Dr. Paul Borden
Rocky Mountain Church Network
Taken from Growing Healthy Churches March 2014 E-Newsletter
I recognize that any model of governance will work if the people doing the governing understand and practice the beliefs that they are in positions of responsibility to accomplish an agreed upon mission and to do all they can to help those being governed to serve well in accomplishing the mission. I also recognize the opposite is true, that no matter how good the model of governance might be, it still depends on the character of those doing the governing. Ultimately it gets down to character and integrity, and in congregational contexts, the Biblical and theological acumen of those governing.
The model proposed by John Kaiser in his book, Winning on Purpose is to date the best model I know to try and achieve Kingdom effectiveness in a fallen world. It hopefully provides the best checks and balances between the concepts of responsibility, accountability and authority. If implemented well, it enables capable leaders to lead the community in the achievement of God’s mission for the Church and create an exciting motivating vision for the congregation to live out in service to the Lord of the Church. However, the model still assumes that those governing are people of high character and integrity.
Pastors and board chairs must understand that having the best model is not enough, since the model is only as good as the people that function within the model. It still demands leadership skills.
For example, pastors need to understand the small problems and conflicts usually do not go away by ignoring them. Most minor conflicts are like leavened bread. The problems rise and get bigger over time, usually when people are not looking. Also, many of the conflicts in either board or staff relationships are coming from people that are experiencing frustration arising from unpleasant situations in their homes or places of employment. The problem is never just the problem. Many congregational conflicts are like onions that reflect various levels of unrest, often in multiple life experiences. Therefore good leaders realize that any governance model will be thwarted in its intent if problems are not handled well (in a variety of wise ways) while they are still relatively small ones.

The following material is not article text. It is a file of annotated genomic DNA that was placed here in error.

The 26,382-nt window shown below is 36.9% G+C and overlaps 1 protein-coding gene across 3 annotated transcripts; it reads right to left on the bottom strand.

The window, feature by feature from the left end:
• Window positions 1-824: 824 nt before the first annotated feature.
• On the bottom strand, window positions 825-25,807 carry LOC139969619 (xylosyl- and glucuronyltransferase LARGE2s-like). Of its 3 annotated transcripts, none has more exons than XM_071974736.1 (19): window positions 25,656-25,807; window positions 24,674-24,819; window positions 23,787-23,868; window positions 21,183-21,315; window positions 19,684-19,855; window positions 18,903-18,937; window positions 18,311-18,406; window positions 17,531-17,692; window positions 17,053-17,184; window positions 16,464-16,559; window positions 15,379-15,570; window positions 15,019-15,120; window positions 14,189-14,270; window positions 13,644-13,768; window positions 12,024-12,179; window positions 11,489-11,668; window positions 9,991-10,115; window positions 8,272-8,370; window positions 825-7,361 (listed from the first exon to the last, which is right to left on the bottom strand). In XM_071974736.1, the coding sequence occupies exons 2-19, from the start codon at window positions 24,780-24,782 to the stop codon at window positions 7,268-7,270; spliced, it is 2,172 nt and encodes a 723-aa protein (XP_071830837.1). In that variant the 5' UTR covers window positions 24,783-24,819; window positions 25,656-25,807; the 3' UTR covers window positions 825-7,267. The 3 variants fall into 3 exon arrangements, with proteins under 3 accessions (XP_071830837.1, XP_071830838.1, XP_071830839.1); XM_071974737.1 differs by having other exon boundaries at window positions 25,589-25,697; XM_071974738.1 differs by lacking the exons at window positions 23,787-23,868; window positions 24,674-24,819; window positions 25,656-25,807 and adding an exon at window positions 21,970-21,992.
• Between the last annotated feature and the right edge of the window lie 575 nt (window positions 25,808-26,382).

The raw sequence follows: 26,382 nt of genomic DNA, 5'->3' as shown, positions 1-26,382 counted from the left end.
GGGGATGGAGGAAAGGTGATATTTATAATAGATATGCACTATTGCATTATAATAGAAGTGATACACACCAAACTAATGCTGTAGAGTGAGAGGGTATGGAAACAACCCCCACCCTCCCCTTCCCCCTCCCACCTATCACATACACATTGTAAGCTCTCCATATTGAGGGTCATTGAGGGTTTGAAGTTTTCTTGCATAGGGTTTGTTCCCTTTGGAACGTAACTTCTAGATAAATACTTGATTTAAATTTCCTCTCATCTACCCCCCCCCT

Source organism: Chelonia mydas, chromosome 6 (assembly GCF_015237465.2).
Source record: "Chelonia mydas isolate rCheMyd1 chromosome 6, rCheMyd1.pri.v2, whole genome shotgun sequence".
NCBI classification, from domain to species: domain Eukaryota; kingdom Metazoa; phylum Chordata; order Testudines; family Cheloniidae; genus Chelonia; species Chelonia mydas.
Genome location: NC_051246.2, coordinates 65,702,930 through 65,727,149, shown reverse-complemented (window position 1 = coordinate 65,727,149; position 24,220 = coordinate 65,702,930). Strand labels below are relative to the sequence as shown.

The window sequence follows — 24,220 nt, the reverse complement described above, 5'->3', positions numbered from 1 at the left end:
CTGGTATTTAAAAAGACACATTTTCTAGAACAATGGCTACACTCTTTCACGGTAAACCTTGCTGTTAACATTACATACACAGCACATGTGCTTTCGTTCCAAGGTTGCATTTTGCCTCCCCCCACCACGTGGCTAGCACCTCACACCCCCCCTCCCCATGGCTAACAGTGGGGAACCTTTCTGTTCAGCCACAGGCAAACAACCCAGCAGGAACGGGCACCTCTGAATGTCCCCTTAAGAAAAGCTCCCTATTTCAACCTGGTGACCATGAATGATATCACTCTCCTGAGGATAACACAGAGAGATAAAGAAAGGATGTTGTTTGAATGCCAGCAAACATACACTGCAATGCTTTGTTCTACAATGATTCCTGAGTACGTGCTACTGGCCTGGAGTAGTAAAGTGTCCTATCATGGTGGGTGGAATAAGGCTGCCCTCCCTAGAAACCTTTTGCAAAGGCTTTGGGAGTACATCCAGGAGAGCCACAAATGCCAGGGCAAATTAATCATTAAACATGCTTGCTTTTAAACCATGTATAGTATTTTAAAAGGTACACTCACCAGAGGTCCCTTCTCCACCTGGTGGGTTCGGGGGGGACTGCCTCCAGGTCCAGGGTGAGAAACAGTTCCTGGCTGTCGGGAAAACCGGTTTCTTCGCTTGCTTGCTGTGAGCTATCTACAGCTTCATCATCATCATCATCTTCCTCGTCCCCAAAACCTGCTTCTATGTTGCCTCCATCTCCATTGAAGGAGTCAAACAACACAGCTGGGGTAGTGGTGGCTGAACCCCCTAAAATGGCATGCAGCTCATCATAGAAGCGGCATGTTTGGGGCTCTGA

Passive aggressive behavior is never to be tolerated, even if the issues are small in nature. In fact it is better to deal with such behavior when the issue is minor and emotions are not engaged at a high level. Also, if such behavior is practiced when the issue is not a large one, it will be practiced with even greater art, when the issue is much more significant.
Good leaders understand that accountability is not just related to goals. Accountability must be practiced in dealing with the day to day implementation of normal governing functions. We must all be called to accountability for our actions when our actions threaten the conduct of governance, no matter how small or large the issue might be.[/text_output][/vc_column][/vc_row]